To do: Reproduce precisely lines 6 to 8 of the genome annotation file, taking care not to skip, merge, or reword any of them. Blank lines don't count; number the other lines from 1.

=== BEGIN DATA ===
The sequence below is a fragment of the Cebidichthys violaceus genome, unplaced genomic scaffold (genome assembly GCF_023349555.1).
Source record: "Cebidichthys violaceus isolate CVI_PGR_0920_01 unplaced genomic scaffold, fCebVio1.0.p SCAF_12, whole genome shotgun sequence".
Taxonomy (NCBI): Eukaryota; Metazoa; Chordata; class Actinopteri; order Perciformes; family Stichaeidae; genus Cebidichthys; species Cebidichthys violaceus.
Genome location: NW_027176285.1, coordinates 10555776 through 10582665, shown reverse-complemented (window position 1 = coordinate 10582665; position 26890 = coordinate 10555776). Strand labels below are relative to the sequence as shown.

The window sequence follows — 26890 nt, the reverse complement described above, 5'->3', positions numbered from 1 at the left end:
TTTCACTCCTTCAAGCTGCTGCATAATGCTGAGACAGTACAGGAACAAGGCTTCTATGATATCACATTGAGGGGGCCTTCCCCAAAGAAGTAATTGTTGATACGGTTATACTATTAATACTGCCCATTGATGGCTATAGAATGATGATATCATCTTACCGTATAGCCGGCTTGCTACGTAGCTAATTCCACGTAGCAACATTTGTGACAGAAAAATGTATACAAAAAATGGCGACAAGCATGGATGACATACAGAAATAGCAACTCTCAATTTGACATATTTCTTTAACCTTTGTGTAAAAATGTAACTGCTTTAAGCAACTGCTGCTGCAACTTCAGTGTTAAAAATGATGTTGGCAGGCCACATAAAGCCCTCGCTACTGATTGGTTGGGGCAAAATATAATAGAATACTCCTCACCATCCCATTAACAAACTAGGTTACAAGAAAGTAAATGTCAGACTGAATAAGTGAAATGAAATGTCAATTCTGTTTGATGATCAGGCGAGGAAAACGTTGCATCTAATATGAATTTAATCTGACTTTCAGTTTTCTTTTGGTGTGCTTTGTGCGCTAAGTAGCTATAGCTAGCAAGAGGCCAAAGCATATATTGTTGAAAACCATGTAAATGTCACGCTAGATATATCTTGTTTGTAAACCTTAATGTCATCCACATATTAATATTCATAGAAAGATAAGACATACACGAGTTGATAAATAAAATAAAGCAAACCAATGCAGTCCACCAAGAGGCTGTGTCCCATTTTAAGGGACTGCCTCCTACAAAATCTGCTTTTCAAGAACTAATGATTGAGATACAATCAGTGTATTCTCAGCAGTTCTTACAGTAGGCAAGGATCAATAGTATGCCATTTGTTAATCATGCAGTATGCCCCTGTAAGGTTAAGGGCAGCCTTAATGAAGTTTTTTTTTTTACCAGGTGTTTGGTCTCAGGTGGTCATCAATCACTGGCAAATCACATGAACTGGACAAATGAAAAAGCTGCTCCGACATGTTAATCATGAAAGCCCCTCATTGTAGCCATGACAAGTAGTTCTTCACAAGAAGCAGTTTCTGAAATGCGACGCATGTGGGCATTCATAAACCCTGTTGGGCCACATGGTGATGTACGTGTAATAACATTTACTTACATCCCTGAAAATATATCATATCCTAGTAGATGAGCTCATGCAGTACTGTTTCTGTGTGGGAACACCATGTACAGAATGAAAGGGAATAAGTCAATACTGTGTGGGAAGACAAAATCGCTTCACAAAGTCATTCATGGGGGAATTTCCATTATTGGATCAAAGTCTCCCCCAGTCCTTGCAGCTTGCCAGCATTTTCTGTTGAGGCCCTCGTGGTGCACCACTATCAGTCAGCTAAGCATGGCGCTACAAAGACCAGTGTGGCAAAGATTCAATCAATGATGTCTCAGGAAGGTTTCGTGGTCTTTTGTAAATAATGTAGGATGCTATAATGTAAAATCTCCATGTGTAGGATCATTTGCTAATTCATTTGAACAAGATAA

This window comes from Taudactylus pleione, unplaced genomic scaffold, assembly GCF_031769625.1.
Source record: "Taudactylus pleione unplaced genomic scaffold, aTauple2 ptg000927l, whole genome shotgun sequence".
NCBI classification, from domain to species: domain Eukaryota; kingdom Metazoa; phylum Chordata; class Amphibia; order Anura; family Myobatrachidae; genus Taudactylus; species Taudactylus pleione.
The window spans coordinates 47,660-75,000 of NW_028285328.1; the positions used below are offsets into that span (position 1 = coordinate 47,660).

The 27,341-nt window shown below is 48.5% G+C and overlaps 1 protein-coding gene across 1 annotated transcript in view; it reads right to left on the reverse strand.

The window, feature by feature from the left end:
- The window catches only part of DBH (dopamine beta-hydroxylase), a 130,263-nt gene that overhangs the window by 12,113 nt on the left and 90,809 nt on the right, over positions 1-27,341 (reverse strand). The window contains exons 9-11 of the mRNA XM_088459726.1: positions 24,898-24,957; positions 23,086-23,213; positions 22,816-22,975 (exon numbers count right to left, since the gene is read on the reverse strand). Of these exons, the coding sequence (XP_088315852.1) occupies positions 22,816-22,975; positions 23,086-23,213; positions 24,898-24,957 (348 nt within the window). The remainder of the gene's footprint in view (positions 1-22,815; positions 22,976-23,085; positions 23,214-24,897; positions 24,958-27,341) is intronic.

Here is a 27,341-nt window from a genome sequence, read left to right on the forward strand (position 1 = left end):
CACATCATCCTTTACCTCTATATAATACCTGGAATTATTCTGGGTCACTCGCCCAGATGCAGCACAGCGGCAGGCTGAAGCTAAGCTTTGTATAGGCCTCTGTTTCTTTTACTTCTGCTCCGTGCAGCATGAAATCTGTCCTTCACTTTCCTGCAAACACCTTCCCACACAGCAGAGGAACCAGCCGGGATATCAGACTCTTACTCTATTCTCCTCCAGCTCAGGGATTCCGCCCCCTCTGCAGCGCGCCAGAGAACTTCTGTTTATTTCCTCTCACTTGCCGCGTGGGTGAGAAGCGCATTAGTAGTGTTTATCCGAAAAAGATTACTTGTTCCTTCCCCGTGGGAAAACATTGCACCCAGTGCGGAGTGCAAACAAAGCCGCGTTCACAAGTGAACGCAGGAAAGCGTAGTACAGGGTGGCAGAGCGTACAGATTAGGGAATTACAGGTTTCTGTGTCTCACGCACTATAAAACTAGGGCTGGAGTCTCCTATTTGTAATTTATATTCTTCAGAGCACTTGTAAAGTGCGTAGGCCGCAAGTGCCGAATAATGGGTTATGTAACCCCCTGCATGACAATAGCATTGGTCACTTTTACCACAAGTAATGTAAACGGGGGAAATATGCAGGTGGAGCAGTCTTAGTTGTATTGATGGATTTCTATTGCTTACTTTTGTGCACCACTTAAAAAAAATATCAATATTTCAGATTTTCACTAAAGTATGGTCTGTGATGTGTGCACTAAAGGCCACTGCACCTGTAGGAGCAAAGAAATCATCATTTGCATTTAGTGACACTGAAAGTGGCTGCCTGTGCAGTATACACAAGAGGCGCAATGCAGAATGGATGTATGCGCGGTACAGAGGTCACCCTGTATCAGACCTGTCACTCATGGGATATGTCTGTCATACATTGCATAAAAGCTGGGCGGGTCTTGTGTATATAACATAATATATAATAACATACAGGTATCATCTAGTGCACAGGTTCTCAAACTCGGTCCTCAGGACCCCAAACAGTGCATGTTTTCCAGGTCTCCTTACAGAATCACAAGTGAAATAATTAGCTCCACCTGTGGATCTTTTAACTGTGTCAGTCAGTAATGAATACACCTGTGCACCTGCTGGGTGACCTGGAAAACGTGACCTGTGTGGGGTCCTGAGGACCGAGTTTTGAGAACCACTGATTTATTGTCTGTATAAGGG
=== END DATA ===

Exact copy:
TTTCACTCCTTCAAGCTGCTGCATAATGCTGAGACAGTACAGGAACAAGGCTTCTATGATATCACATTGAGGGGGCCTTCCCCAAAGAAGTAATTGTTGATACGGTTATACTATTAATACTGCCCATTGATGGCTATAGAATGATGATATCATCTTACCGTATAGCCGGCTTGCTACGTAGCTAATTCCACGTAGCAACATTTGTGACAGAAAAATGTATACAAAAAATGGCGACAAGCATGGATGACATACAGAAATAGCAACTCTCAATTTGACATATTTCTTTAACCTTTGTGTAAAAATGTAACTGCTTTAAGCAACTGCTGCTGCAACTTCAGTGTTAAAAATGATGTTGGCAGGCCACATAAAGCCCTCGCTACTGATTGGTTGGGGCAAAATATAATAGAATACTCCTCACCATCCCATTAACAAACTAGGTTACAAGAAAGTAAATGTCAGACTGAATAAGTGAAATGAAATGTCAATTCTGTTTGATGATCAGGCGAGGAAAACGTTGCATCTAATATGAATTTAATCTGACTTTCAGTTTTCTTTTGGTGTGCTTTGTGCGCTAAGTAGCTATAGCTAGCAAGAGGCCAAAGCATATATTGTTGAAAACCATGTAAATGTCACGCTAGATATATCTTGTTTGTAAACCTTAATGTCATCCACATATTAATATTCATAGAAAGATAAGACATACACGAGTTGATAAATAAAATAAAGCAAACCAATGCAGTCCACCAAGAGGCTGTGTCCCATTTTAAGGGACTGCCTCCTACAAAATCTGCTTTTCAAGAACTAATGATTGAGATACAATCAGTGTATTCTCAGCAGTTCTTACAGTAGGCAAGGATCAATAGTATGCCATTTGTTAATCATGCAGTATGCCCCTGTAAGGTTAAGGGCAGCCTTAATGAAGTTTTTTTTTTTACCAGGTGTTTGGTCTCAGGTGGTCATCAATCACTGGCAAATCACATGAACTGGACAAATGAAAAAGCTGCTCCGACATGTTAATCATGAAAGCCCCTCATTGTAGCCATGACAAGTAGTTCTTCACAAGAAGCAGTTTCTGAAATGCGACGCATGTGGGCATTCATAAACCCTGTTGGGCCACATGGTGATGTACGTGTAATAACATTTACTTACATCCCTGAAAATATATCATATCCTAGTAGATGAGCTCATGCAGTACTGTTTCTGTGTGGGAACACCATGTACAGAATGAAAGGGAATAAGTCAATACTGTGTGGGAAGACAAAATCGCTTCACAAAGTCATTCATGGGGGAATTTCCATTATTGGATCAAAGTCTCCCCCAGTCCTTGCAGCTTGCCAGCATTTTCTGTTGAGGCCCTCGTGGTGCACCACTATCAGTCAGCTAAGCATGGCGCTACAAAGACCAGTGTGGCAAAGATTCAATCAATGATGTCTCAGGAAGGTTTCGTGGTCTTTTGTAAATAATGTAGGATGCTATAATGTAAAATCTCCATGTGTAGGATCATTTGCTAATTCATTTGAACAAGATAA

This window comes from Taudactylus pleione, unplaced genomic scaffold, assembly GCF_031769625.1.
Source record: "Taudactylus pleione unplaced genomic scaffold, aTauple2 ptg000927l, whole genome shotgun sequence".